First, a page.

MPOs, like TxDOT, view public comment as a box to check, then proceed to completely ignore the public feedback, especially regarding toll projects. This MUST be remedied in order to fix the completely dysfunctional state of transportation funding and decision-making in Texas. It's forced the citizens to turn to the courts and use other means to seek remedies (causing more delays).

It's the Legislature's duty to reform these entities and restore the public interest. The public cannot continue to be kicked to the curb if the goal is to move transportation forward. Failure to recognize this will only continue the gridlock.

Money and the toll regime
Something must be changed in regards to how projects are marked in an MPO Transportation Improvement Program (or TIP) and other plans. TxDOT and tolling entities rig the planning process by exploiting the federal requirements that plans be "financially-constrained." Since they endlessly claim there's no money to build roads, these entities almost exclusively mark projects "toll" (instead of using other funding scenarios to keep the plan financially-constrained) to get a project into the plan. The Federal Highway Administration has said that as long as a project is marked "toll" in an MPO plan, it will only be considered for tolling, not as a non-toll project. So this locks in a toll scenario for nearly all new capacity to Texas roads for the next 25 years.

This practice not only violates the National Environmental Policy Act (or NEPA), which requires that all alternatives be considered, but neither the public nor the Department can wrest the project away from a tolled scenario once the toll entity becomes the project "sponsor." A state law passed in 2007 gives toll agencies the right of first refusal on toll projects; therefore, reverting a project back to a non-toll road after its been marked toll is near impossible. The bureaucrats want access to your wallets and they'll stop at nothing to do it.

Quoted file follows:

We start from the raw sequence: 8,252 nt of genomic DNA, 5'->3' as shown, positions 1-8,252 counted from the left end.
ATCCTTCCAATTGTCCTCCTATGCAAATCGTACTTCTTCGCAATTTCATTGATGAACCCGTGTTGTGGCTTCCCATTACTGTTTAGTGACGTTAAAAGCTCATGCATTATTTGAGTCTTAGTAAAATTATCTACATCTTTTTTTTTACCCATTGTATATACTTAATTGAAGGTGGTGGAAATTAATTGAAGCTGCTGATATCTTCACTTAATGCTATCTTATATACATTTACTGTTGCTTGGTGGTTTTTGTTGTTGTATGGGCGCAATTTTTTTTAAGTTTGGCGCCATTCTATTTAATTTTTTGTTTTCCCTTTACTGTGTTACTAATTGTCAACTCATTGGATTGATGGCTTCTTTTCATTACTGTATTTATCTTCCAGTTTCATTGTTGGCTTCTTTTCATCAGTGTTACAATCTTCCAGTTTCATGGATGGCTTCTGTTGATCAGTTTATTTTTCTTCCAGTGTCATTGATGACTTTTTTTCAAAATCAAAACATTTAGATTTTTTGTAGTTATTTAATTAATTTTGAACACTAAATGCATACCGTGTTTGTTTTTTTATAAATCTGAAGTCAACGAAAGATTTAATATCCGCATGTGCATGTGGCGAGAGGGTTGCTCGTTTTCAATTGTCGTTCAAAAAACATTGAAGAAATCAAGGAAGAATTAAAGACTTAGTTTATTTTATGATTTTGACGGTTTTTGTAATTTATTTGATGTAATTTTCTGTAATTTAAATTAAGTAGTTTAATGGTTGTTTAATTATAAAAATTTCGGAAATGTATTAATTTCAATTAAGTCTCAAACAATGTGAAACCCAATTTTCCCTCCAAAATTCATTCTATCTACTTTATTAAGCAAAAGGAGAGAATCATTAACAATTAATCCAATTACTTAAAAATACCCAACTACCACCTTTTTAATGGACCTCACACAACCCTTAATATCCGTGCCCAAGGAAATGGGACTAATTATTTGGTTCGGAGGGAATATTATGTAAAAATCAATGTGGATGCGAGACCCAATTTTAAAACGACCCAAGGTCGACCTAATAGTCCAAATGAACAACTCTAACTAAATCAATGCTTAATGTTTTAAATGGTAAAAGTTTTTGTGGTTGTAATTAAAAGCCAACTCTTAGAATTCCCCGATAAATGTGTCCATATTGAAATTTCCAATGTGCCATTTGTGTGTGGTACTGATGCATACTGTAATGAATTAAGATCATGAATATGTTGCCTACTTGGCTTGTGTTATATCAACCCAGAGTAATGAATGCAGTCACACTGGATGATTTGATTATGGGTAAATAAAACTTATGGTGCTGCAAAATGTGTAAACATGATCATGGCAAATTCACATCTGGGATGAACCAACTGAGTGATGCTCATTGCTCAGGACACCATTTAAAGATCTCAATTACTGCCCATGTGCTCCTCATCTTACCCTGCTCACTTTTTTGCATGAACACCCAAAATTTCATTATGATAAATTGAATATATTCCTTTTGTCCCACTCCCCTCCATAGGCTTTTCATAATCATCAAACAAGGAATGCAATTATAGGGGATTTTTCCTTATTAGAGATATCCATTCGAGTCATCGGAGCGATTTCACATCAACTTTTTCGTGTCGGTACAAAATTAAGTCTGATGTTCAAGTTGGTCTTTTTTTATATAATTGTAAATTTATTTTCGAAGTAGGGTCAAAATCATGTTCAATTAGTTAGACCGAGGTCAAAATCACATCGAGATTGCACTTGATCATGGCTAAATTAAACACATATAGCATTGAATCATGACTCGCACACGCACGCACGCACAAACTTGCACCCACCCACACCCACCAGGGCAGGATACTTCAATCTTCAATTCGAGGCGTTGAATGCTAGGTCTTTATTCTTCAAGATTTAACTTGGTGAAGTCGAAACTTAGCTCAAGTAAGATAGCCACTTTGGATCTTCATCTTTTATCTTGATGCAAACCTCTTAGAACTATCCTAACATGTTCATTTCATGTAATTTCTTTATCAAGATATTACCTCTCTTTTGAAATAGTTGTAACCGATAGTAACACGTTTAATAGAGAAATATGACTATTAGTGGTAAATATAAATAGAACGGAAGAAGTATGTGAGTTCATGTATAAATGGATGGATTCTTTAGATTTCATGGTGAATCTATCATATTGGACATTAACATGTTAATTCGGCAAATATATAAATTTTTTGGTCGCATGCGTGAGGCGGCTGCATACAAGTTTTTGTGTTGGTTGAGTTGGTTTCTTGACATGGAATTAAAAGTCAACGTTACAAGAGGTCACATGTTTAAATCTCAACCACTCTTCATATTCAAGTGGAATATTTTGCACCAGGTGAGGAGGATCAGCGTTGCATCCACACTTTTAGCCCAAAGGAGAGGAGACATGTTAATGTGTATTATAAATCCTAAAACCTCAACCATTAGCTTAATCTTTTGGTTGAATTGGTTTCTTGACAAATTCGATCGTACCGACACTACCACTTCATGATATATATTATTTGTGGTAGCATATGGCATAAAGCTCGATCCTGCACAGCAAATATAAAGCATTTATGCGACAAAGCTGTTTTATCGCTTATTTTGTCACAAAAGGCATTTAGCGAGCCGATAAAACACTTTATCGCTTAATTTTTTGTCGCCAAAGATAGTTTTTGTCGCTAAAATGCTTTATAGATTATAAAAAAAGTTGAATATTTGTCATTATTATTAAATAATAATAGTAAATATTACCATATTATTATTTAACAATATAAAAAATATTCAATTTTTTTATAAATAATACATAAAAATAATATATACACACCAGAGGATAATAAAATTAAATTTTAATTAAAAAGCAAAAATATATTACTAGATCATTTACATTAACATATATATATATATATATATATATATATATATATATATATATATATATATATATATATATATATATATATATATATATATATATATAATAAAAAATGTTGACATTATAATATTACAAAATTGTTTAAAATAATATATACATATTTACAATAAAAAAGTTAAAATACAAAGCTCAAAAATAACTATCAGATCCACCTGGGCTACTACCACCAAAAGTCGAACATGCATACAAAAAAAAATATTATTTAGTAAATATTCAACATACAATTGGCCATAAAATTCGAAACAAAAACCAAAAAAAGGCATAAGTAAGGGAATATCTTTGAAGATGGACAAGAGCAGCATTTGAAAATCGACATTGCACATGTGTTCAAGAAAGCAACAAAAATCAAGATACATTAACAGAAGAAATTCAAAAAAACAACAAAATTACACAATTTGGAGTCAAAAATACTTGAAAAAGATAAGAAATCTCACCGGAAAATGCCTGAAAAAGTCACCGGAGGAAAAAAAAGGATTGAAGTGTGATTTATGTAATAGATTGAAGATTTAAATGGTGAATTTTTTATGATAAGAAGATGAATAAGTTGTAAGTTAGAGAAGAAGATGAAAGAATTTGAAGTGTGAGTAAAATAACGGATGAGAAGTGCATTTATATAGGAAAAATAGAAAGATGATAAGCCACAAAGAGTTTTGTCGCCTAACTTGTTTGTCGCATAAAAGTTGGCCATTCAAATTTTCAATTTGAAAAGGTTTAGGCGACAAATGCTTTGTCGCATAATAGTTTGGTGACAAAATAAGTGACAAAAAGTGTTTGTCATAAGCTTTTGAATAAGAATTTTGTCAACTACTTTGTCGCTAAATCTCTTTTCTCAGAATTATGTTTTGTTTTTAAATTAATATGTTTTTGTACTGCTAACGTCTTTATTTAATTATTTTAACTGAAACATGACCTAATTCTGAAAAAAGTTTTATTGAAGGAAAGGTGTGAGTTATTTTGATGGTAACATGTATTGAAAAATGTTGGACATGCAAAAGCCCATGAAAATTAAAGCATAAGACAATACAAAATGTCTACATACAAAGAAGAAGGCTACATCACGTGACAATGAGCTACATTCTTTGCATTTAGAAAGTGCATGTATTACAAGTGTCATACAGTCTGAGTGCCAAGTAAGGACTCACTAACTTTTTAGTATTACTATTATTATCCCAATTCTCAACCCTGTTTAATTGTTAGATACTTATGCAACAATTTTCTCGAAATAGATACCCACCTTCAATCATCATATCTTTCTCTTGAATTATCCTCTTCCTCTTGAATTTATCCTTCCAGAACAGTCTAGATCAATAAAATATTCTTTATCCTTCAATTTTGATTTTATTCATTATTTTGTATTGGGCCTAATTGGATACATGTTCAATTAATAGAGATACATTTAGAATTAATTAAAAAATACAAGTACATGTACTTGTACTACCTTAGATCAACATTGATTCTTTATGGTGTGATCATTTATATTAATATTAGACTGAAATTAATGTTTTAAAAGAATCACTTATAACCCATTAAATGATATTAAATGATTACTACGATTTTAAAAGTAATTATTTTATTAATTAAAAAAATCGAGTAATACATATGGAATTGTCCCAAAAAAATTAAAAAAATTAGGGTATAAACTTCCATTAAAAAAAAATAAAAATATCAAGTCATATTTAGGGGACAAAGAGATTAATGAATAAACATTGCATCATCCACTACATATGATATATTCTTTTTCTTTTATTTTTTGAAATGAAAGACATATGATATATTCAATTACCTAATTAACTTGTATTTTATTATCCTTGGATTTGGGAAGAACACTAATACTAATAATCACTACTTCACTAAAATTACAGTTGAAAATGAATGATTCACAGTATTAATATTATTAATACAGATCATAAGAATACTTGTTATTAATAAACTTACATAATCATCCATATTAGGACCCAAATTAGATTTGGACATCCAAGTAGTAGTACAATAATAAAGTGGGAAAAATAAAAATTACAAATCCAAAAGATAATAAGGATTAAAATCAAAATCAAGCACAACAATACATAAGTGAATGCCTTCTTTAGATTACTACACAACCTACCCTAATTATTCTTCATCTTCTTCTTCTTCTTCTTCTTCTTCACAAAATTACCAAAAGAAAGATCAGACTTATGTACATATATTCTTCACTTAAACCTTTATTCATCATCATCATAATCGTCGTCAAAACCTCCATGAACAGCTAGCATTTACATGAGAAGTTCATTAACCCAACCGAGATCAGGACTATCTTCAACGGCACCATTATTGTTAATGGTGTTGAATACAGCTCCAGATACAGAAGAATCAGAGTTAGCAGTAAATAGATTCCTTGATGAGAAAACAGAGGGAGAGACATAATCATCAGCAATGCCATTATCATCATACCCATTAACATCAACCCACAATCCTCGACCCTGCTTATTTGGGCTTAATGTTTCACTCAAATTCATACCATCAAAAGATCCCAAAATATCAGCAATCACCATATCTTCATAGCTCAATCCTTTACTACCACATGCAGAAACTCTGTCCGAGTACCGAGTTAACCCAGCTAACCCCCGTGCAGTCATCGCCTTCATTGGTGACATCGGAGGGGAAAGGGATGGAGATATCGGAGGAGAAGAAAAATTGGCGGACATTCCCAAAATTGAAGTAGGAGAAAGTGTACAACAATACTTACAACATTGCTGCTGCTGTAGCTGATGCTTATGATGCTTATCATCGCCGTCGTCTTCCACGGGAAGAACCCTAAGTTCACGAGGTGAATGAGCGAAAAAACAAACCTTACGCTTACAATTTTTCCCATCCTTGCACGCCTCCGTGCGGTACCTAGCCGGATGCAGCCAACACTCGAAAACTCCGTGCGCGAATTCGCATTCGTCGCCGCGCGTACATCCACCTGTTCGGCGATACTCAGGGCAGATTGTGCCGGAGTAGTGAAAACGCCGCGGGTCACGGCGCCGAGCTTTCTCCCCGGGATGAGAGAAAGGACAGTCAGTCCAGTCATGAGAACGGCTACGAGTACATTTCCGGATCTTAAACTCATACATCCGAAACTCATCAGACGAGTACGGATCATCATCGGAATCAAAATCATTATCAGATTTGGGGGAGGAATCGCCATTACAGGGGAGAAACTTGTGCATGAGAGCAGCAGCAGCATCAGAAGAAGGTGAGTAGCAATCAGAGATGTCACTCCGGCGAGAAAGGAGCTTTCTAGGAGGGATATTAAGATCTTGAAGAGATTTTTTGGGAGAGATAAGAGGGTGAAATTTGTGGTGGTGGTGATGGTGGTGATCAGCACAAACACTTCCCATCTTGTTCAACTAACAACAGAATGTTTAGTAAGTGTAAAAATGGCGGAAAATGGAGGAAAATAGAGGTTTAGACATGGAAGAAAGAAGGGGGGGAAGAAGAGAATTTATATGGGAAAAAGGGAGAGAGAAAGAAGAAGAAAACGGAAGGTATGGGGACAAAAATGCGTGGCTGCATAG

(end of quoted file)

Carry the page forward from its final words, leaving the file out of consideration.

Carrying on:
Considering many toll entities are conducting their own environmental studies, the control remains in the hands of those who stand to benefit directly from a toll alternative emerging as the "preferred alternative" under NEPA. This is the fox guarding the henhouse and takes virtually all decision-making on toll tax decisions out of the hands of the public and their elected representatives.

The crystal ball syndrome
While MPO long-range plans ought not to have wildly overoptimistic plans that are way outside the realm of reasonable funding sources, requiring MPOs to show anticipated funding for projects 20 years from now is completely flawed. The Texas Legislature funds all state programs in two-year budget cycles. Local governments often operate using a single budget year. Yet, MPOs have to show funding for projects 20 years out in order to even start ANY level of work on a future road project? It makes no sense. Just think of the changes in how we live, work, and play have impacted the way we travel in the last 20 years, how can anyone accurately predict the future of transportation funding so far into the future?

An entity ought to be allowed to conduct environmental work and preliminary engineering for a project without having to show funding for construction which could be years, even decades away. Both engineering and environmental review need to be underway if not completed in order to even have realistic project cost estimates for which an MPO can properly program funding.

Federal rules and how TxDOT and toll agencies exert control over MPOs are just a few of the many areas that plague our broken transportation system. Citizens need to stay engaged to ensure reforms are FINALLY enacted in next year's legislative session or we'll hopelessly remain in gridlock.